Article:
You know when you’re a kid and your birthday is coming up and you start counting down the sleeps? It’s been a while since I’ve done that, but as we were going to be in Sevilla for my birthday, I was looking forward to it a lot more than I have done in recent years.
This year, birthday money would definitely be spent on something memorable. Thanks to Mum I splashed out on a hammam experience which I missed in Morocco. The plan for the evening was for sunset cocktails overlooking the Cathedral, then on to a flamenco show in the evening.
L: Traditional Spanish breakfast; R: Talking to family and friends on my birthday
The hammam bathhouse must have relaxed me a little too much. When we were on our way out for the evening, I slipped down the stairs in our hotel and landed on my backside with my foot in an increasing pool of blood. At that stage I knew that cocktails were out, but all I could think of was not missing the flamenco! While I was worrying about that, Steve was worrying about me. He mopped up the blood from the marble, and somehow managed to get me back up to our room.
After spending some time examining the cut on my heel, we realised that our night was going to be spent at the medical clinic rather than the flamenco. Firstly we were sent to a place by the hotel receptionist only to find a very unhelpful lady who seemed to be quite offended that we didn’t speak any Spanish. Steve actually had to ask for any English speakers in the waiting room before we were informed by one of the patients that we were at the private clinic and should go to the public one nearby.
The taxi then took us to the university hospital where we had 3 different people translating for us in different areas. It might’ve been due to the fact that the doctors were worried my Achilles tendon had been cut, but we were in and out in less time than we would’ve spent in the waiting room in a public hospital in Australia. Even better was the fact that we didn’t have to pay a cent at the hospital for the consultation, local anaesthetic or stitches and only a few Euros at the pharmacist for the antibiotics. The only downside being that we wouldn’t still be in Spain when the stitches were due to come out.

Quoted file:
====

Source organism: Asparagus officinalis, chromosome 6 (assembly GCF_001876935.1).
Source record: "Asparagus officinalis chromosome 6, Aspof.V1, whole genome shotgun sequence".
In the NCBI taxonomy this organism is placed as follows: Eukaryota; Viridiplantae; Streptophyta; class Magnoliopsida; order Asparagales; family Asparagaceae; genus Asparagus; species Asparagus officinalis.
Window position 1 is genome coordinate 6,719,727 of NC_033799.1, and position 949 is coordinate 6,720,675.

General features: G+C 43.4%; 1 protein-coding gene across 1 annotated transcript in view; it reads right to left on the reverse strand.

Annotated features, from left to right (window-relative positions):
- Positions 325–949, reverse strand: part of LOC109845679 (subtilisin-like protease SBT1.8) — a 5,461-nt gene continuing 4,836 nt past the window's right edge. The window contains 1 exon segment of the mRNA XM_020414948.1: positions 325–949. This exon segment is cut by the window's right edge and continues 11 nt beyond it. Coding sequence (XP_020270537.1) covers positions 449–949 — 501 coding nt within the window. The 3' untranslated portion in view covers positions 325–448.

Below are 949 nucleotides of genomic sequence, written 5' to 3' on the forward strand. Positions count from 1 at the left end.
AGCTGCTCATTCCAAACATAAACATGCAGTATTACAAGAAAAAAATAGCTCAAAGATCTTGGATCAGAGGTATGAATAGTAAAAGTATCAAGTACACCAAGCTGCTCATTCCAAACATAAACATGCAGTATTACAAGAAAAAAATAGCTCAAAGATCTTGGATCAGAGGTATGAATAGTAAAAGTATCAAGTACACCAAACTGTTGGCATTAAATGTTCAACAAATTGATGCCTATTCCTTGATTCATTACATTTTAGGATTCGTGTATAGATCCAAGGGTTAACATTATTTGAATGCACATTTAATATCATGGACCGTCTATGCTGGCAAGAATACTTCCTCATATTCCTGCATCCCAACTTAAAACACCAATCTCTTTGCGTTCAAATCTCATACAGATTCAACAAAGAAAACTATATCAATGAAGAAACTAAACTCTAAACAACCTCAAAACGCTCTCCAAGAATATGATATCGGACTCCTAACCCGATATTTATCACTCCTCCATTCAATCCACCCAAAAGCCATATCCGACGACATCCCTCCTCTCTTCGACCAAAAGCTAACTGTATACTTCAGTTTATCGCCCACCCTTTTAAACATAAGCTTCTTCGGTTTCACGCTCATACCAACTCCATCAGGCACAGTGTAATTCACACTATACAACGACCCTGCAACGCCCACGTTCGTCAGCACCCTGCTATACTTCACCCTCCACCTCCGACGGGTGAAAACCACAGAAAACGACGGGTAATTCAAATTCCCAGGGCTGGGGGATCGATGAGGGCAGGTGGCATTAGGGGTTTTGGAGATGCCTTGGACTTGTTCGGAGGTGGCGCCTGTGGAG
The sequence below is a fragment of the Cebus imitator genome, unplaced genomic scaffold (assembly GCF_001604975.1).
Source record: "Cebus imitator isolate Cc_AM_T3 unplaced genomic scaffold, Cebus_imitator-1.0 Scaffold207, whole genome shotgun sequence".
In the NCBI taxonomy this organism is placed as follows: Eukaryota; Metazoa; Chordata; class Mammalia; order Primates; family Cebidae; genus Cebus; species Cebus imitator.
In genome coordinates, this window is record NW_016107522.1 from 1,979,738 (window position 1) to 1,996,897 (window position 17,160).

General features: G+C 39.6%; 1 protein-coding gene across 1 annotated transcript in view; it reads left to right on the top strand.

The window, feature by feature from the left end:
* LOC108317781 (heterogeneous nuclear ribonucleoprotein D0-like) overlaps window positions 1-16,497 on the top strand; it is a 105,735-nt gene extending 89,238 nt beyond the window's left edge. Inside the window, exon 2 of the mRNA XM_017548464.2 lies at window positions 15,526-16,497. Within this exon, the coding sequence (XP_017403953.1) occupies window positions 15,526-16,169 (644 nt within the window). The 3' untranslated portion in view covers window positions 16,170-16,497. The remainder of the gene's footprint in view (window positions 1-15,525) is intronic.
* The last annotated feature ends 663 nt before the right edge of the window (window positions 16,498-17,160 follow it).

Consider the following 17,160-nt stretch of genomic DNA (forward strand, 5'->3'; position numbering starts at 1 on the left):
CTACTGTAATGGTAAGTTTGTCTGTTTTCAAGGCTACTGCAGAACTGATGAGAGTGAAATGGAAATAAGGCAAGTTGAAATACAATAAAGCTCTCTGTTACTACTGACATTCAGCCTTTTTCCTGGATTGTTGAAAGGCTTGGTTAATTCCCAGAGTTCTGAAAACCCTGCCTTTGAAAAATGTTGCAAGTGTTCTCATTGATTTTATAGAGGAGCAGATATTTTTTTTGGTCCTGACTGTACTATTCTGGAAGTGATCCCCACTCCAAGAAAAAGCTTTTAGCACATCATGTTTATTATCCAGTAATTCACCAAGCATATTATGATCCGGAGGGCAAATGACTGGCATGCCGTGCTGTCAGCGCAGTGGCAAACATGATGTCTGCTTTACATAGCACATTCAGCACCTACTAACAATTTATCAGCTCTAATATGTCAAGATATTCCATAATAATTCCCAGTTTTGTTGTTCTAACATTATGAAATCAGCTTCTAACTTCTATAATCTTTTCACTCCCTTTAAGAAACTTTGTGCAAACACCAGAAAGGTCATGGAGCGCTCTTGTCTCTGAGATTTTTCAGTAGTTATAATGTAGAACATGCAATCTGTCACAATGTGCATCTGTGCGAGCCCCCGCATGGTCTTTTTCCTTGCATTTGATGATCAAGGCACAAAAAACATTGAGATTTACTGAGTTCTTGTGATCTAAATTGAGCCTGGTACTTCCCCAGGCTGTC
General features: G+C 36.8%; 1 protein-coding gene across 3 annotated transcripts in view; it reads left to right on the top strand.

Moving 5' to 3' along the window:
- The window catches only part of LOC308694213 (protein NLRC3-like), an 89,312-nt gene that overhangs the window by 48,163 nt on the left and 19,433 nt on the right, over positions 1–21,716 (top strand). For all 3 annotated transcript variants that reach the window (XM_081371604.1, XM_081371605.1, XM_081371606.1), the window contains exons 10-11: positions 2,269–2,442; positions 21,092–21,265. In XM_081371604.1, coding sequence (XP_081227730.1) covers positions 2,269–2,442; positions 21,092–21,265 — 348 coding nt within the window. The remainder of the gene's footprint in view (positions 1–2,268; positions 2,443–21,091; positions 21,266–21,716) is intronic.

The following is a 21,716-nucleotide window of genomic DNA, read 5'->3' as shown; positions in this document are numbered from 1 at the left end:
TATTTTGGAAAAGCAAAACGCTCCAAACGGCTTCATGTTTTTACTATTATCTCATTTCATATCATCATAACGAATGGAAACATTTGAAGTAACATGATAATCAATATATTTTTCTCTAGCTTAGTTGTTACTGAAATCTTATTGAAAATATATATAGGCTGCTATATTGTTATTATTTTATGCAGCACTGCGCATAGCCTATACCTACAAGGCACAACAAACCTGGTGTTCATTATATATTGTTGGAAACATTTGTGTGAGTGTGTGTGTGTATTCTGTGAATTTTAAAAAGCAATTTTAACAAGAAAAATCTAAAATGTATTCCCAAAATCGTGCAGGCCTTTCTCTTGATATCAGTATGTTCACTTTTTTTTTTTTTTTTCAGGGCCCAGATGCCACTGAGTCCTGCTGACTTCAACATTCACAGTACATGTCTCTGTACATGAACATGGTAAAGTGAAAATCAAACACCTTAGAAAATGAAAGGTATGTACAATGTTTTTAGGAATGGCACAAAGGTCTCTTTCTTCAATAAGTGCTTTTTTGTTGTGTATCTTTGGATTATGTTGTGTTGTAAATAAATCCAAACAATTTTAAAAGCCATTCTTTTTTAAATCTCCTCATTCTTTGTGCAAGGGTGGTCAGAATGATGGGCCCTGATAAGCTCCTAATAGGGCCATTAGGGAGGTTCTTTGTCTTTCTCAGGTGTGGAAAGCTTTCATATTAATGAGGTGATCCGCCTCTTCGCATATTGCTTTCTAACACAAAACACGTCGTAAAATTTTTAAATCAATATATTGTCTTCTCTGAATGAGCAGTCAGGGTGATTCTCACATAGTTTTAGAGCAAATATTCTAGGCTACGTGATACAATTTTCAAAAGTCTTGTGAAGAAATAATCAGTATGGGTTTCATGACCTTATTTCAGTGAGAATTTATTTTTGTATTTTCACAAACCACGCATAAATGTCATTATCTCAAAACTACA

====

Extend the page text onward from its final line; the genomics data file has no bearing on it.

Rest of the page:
Our itinerary needed to be adjusted to cater for some recovery time in Sevilla. Thongs (or flip flops for our non Aussie readers) were all I had to wear that wouldn’t make my heel worse and were already thin enough to feel every little pebble beneath my feet. There definitely could’ve been worse places to go shoe shopping! We still managed to squeeze in some of the big sights in Spain between the shoe shops.
We rescheduled our tickets for the flamenco show for the following night. I think I did a pretty good impression of the flamenco dancer’s face when I went flying down the stairs the previous night. It was hard not to laugh at the harrowing expressions of the female dancer and it explained why we thought they’d all been caught at bad moments when we saw photos at the flamenco museum in Jerez. We were only allowed to take photos during the ‘encore photo time’ when they were all smiling, but I’ve found one here which I thought represented the anguished flamenco dancer’s expression.